William-Henry was not stupid, but he had been a failure in school. He had seen no reason for learning Latin or math since he had no plans to use either. (Does this sound like anybody in your classes?) However, he read voraciously, was fascinated by the theater, and loved to copy verse by his favorite authors in an elegant, Elizabethan script.
William-Henry penned his first forgery more or less as a joke. When his father and his father’s friends were taken in, William-Henry was both amused and angry: He was amused that experts didn’t recognize the deception and angry that his father didn’t think him smart enough to have concocted the forgery and its cover story.
Samuel saw fame and profits if William-Henry could get him more manuscripts. Samuel particularly wanted something by Shakespeare: no handwritten copies of his plays were knows to exist. Samuel pushed his son to produce the desired scripts, not realizing that William-Henry would literally produce them.
Stewart takes readers on a tour through late 18th century London using the psychologically damaged William-Henry and his crazy family as the tour guides. Stewart’s text includes 16 pages of intriguing images, and his descriptions of the English playhouses at the end of the 18th century will entertain anyone with even a passing interest in theater.
The Boy Who Would Be Shakespeare will probably be heavier reading for high school students than Markham’s story, because Stewart’s book requires wider background knowledge. You might to have students for whom the book is too tough read Stewart’s article about William-Henry Ireland’s forgery career “To Be…Or Not: The Greatest Shakespeare Forgery” in Smithsonian magazine. On the other hand, the emotional and personality issues that the book raises may make it worth the extra effort for students who have what are politely called “issues at home.”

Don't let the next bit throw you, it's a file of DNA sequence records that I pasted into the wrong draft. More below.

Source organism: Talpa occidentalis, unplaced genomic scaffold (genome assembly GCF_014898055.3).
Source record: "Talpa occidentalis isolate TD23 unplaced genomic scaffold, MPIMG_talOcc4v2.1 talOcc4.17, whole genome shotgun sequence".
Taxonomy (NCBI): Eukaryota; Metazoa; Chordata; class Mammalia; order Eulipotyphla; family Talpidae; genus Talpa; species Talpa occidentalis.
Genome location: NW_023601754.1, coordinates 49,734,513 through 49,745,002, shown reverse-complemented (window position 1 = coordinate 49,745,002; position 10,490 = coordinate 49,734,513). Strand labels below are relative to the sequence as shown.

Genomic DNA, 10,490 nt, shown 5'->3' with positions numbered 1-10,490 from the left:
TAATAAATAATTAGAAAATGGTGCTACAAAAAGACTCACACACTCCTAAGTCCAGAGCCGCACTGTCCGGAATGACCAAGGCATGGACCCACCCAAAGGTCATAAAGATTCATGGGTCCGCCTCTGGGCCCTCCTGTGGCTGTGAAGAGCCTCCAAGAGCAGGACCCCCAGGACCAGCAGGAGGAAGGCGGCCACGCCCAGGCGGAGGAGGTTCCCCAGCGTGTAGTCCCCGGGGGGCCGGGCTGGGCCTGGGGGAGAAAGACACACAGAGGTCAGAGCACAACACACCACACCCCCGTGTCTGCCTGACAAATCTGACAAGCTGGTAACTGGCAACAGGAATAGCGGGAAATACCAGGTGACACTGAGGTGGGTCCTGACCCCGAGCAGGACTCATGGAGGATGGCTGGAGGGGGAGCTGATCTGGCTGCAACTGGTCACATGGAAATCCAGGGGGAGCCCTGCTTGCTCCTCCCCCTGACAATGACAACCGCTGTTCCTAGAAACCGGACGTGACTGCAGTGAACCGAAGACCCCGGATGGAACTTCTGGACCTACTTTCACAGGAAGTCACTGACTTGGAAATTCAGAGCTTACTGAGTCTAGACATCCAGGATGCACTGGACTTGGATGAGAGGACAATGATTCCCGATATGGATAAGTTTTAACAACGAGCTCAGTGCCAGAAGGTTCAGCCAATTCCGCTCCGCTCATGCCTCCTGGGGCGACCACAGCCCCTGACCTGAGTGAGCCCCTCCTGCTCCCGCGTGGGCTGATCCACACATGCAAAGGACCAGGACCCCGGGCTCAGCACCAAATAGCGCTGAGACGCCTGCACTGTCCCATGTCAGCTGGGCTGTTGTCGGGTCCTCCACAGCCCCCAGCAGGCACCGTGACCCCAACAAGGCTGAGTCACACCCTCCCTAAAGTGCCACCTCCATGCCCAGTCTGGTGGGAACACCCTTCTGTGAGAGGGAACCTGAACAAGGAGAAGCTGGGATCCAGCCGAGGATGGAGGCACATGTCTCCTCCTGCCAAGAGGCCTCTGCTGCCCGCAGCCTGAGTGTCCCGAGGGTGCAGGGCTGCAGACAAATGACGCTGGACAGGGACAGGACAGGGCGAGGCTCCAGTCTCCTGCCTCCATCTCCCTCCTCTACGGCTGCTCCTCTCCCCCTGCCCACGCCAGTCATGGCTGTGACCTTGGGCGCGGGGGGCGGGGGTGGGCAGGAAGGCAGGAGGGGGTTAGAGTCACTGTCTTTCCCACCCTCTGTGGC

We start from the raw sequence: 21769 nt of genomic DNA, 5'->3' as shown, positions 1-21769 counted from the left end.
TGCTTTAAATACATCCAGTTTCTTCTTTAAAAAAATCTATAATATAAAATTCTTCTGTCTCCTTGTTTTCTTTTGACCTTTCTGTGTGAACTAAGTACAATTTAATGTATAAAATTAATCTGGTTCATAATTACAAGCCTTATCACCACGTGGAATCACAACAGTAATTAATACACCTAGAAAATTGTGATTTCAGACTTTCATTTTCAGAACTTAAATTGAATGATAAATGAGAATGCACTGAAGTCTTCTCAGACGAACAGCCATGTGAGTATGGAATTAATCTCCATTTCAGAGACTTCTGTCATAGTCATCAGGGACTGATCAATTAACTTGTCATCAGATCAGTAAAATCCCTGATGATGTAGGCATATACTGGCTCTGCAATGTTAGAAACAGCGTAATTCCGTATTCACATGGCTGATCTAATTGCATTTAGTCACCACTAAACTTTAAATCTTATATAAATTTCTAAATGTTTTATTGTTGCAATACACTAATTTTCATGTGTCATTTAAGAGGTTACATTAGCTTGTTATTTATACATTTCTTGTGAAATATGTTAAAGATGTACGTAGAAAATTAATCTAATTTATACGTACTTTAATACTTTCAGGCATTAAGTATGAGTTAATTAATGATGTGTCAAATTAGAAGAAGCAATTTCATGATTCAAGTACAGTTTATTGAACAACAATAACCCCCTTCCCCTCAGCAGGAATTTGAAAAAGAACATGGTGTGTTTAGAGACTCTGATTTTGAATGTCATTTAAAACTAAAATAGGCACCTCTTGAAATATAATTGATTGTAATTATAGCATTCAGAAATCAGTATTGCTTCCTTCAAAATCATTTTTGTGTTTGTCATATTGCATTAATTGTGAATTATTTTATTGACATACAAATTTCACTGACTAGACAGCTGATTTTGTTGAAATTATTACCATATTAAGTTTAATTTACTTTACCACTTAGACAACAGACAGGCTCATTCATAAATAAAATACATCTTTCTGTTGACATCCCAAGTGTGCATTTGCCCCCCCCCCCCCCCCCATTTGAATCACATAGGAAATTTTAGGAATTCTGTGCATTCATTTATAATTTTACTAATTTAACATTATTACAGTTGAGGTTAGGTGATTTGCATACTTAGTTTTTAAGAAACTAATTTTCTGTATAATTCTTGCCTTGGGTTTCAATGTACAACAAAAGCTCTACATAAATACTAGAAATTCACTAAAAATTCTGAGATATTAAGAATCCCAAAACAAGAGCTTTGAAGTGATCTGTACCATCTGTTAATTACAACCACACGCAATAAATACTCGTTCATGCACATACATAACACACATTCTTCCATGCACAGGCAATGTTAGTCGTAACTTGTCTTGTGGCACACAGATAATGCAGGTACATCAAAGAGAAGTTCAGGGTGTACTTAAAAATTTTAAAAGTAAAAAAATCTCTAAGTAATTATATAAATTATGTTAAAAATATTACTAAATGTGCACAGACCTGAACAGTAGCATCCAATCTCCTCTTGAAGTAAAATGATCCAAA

What’s the last nonfiction book you choose to read that wasn’t assigned reading?
Tell me about that book
Was that book:
on a topic related to the subject you teach?
a how-to book?
a biography/autobiography of sports or entertainment figure?
a history book?
something you just thought sounded interesting?
Did you read anything I might be interested in?
What, if anything, from that book have you used in teaching?
What, if anything, from the book have you found yourself thinking about since you read it?
What, if anything, from that book have you shared with someone else?
Would you read another book on the same topic?
Would you look for another book by the same author?
Have you recommended the book to someone else?
Have you signed up for the author’s email list, if the author has one?
Your answers to each of those questions tells me whether you think the book was worth the time you invested in reading it.
Why your answers matter to you
The postmaster in a small community in which I lived told me he hated reading and he hated writing, but every time I’d get a shipment of books, he’d ask, “Did you get anything I might be interested in?” If I told him about a book that he though he’d be interested in, he’d make a note of the title.
Like my postmaster, a large number of your students and mine complete high school without ever reading a book that was interesting to them. The wider the range of nonfiction you read, the more likely it is you’ll be able to suggest books that your students might also find interesting reading.
Students don’t become good readers unless at least some of what they read is interesting to them. To be able to point students to well-written books that may interest them, you need to be knowledgeable about at least some nonfiction titles on topics that may not be your first choice of rainy-day reading.
Why your answer matters to me
As my long-time readers know, nearly all the writing I’ve done has been instructional materials that nobody reads unless they are paid to. Before I drop off my twig, I’d like to write a practical nonfiction book that is read by people who aren’t paid to read it.